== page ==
For the fourth year, SMU students honor Wellness Instructor Kelyn Rola with a HOPE Award. The HOPE Award–Honoring Our Professors of Excellence– is a student led nomination process, sponsored by SMU’s Department of Residence Life and Student Housing.
Rola is one of 35 outstanding professors honored this year. Congratulations to her!
Assistant Professor Dominque Baker co-published Black Women College Students: A Guide to Student Success in Higher Education, as part of Routledge’s series, Key Issues on Diverse College Students.
She and her fellow authors, Felecia Commodore and Andrew T. Arroyo, look at systemic struggles Black female students face.
” I wrote this book, along with my colleagues,” she says, “to help add to the voices shedding light on the hurdles to collegiate success these students face and potential changes that can lessen some of the obstacles.”
As of late, grievances are getting aired publicly, and so are apologies. But what goes into saying, “I’m sorry?” John Potter, clinical associate professor in dispute resolution, spoke with Dan Godwin @Fox4 about how to construct an apology.
Congratulations to Dr. Paige Ware, who becomes the first Mary Elizabeth Holdsworth Endowed Professor in Simmons. The new professorship supports inquiry into understanding how partnerships among higher education and public school districts can contribute to improving teacher preparation practices and policies.
Ware, a scholar who has examined the impact of such collaborations to improve instruction for English learners, has served as interim dean and chair of the Dept. of Teaching and Learning.
“I am particularly grateful for this recognition because the endowment was given in honor of a remarkable woman, Mary Elizabeth Holdsworth, whose contributions to public education and library services continue to impact many lives in such positive ways,” she says. “I look forward to the opportunity provided by this professorship to expand the research we are doing at Simmons in ways that foster similarly impactful, lasting collaborations.”
Sarah Feuerbacher, clinic director of the Center for Family Counseling in Simmons, was interviewed by the Christian Science Monitor about dwindling mental health services in light of mass shootings–the most recent occurring in Sutherland Springs, TX.
In the latest American Education Research Journal, Assistant Professor Candace Walkington and two co-authors use 20 years of data from the National Assessment of Educational Progress and the Trends in International Mathematics and Science Study to look at readability factors in mathematics word problems.
Walkington and colleagues analyze length, word difficulty, and pronouns. They also interact with student background characteristics—such as race/ethnicity, mathematics achievement, and socioeconomic status. Textual features that make problems more difficult to process appear to differentially negatively impact struggling students, while features that make language easier to process appear to differentially positively impact struggling students.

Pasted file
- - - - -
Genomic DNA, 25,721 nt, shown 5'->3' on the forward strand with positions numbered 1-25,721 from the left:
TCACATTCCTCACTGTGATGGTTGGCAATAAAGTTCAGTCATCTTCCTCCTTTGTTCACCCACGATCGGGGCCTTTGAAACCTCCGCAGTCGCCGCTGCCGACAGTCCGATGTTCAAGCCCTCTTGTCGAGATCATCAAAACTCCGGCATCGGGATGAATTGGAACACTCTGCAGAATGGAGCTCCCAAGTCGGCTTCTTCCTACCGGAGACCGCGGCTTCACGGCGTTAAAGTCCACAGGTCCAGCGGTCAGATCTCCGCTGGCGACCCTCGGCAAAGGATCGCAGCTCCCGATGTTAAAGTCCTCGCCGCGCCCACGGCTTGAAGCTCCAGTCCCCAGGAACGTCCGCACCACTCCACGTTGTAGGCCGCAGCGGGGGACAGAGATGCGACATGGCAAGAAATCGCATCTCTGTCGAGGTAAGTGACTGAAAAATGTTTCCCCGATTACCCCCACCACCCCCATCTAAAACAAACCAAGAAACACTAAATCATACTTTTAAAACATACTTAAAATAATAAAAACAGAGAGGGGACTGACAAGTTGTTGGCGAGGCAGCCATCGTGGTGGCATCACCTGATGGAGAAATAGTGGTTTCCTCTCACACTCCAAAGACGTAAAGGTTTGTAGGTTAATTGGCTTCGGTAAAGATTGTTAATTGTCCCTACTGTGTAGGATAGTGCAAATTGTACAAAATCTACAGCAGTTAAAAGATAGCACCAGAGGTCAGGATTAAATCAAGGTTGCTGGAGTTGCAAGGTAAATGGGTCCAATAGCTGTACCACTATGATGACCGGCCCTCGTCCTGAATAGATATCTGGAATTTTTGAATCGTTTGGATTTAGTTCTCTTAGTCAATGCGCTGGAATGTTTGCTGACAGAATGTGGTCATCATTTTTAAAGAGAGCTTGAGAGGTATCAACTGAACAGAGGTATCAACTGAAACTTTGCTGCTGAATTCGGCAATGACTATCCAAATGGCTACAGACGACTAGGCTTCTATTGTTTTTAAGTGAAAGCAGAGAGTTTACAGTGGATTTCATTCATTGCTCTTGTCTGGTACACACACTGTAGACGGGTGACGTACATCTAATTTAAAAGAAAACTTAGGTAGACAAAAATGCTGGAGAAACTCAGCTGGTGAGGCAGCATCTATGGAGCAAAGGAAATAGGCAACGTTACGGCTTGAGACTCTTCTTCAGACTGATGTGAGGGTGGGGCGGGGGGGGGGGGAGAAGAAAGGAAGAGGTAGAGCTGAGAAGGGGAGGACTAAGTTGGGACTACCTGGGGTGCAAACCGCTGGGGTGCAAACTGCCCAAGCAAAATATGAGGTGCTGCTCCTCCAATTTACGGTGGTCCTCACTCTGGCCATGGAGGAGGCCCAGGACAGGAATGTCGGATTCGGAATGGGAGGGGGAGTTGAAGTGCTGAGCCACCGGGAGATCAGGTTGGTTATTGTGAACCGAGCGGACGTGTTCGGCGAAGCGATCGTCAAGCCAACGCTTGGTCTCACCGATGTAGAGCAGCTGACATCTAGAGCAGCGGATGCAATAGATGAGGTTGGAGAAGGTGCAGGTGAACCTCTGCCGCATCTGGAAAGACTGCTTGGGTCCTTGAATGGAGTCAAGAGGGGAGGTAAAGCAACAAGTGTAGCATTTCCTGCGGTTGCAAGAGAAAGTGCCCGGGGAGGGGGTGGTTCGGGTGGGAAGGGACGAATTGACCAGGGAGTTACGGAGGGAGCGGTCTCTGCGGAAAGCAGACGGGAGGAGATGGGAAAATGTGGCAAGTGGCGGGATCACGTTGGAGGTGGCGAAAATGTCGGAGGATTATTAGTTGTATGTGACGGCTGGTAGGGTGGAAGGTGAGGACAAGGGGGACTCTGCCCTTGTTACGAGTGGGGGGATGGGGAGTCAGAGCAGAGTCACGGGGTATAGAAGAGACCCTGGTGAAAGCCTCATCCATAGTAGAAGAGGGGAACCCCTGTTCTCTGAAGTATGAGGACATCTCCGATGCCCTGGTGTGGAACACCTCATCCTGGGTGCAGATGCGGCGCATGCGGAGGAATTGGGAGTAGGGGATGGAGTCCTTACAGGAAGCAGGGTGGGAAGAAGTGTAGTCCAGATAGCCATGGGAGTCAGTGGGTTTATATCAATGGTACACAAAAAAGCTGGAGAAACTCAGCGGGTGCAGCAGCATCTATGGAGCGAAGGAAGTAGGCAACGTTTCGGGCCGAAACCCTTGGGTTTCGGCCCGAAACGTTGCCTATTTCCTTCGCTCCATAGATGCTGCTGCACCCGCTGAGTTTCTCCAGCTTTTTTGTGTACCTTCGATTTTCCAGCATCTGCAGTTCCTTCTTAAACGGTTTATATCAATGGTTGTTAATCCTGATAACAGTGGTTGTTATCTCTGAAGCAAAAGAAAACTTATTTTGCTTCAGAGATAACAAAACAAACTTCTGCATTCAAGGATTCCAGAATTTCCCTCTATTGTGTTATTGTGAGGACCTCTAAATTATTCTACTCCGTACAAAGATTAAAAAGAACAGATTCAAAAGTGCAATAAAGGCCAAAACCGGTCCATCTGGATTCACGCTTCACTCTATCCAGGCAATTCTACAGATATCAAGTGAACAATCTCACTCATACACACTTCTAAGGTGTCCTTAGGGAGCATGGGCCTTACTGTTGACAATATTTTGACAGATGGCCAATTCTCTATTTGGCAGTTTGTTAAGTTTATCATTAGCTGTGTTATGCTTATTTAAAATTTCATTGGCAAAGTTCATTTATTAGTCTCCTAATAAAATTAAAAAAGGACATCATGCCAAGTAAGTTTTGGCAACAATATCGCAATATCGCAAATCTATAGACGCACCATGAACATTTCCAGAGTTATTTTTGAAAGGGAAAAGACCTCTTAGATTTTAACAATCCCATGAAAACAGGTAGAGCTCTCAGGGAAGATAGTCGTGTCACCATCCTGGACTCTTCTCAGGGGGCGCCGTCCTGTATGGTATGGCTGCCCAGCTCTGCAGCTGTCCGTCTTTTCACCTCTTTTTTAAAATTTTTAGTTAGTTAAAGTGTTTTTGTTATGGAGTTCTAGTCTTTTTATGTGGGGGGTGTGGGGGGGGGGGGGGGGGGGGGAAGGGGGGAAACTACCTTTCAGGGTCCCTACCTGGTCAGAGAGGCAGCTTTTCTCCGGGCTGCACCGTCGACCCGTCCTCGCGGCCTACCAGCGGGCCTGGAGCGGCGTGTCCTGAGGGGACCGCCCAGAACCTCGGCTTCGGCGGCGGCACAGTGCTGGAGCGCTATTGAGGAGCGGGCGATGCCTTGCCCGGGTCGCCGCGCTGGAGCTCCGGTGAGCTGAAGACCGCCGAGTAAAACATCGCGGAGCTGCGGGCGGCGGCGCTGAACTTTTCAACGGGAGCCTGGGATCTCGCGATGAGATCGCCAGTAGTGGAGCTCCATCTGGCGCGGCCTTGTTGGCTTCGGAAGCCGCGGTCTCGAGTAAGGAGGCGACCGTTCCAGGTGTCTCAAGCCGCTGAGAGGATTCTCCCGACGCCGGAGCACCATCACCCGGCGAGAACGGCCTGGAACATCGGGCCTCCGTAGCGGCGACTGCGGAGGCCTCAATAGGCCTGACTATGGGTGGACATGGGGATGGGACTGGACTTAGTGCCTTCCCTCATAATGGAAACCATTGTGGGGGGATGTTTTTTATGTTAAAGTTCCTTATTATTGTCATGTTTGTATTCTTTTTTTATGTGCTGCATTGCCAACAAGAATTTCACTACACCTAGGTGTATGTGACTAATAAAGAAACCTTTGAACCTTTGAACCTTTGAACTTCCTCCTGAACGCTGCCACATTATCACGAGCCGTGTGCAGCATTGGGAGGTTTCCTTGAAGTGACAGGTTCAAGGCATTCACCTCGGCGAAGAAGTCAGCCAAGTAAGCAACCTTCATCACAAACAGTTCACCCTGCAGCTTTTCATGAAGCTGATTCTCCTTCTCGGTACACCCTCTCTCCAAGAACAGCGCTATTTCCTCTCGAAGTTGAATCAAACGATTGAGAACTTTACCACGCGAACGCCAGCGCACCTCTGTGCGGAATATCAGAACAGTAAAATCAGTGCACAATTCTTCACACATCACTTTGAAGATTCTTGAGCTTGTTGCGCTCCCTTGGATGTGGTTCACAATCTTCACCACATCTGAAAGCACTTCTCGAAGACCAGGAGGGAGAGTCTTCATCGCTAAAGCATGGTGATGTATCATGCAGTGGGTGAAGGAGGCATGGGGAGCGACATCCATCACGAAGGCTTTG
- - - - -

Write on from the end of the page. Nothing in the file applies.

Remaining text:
Simmons Associate Dean Frank Hernandez was honored by the Journal of Cases in Educational Leadership (JCEL) with its Recognition of Exceptional Editorial Board Service 2014-2017 Award.
He is the first recipient of the award, which was presented November 19 at the University Council for Educational Administration (UCEA) Conference in Denver. Hernandez holds the Annette and Harold Simmons Centennial Chair in Education Policy and Leadership at SMU.
With a $2.5M grant from the National Science Foundation, Professor Leanne Ketterlin Geller and researcher Lindsey Perry, Ph.D. are developing math assessment tools to measure mathematical reasoning skills for K-2.
Few assessments are currently available to measure the critical math concepts taught during those early school years, Ketterlin Geller said. Read more.
Ketterlin Geller is Texas Instruments Endowed Chair in Education. Perry received her Ph.D. in 2016 from SMU Simmons. Her dissertation is based on the mathematical constructs highlighted in this grant.
This summer, Teaching and Learning faculty members Diego Román, Ph.D., and Dara Rossi, Ph.D., invited Dallas Arboretum educators, Dustin Miller and Marisol Rodriguez, to help train 125 Ecuadoran teachers in the Galapagos Islands.
Román and Rossi participate in a four-year professional development program initiated by The Galapagos Conservancy and Ecuador’s Ministry of Education. They also advise The Dallas Arboretum Education Department, which focuses on life and earth science and trains 500 teachers annually. So having Miller and Rodriguez teach with them in the Galapagos was a plus. The team also included Greses Perez, a Simmons alumna, and current student, Heny Agredo. More about the trip.
In addition to SMU, Stanford, North Caroline State, Rutgers, and Oregon State also participate in the program and the Center on Research and Evaluation assesses the program.
Simmons Professor Peter Weyand, director of the Locomotor Performance Laboratory, and colleagues Andrew Udofa and Larry Ryan were featured by the New York Times for their recent research on Usain Bolt’s speed and stride.
Udofa reported at a conference in June that Bolt may have an asymmetrical stride that influences his speed. The existence of an unexpected and potentially significant asymmetry in the fastest human runner ever would help scientists better understand the basis of maximal running speeds. Read more.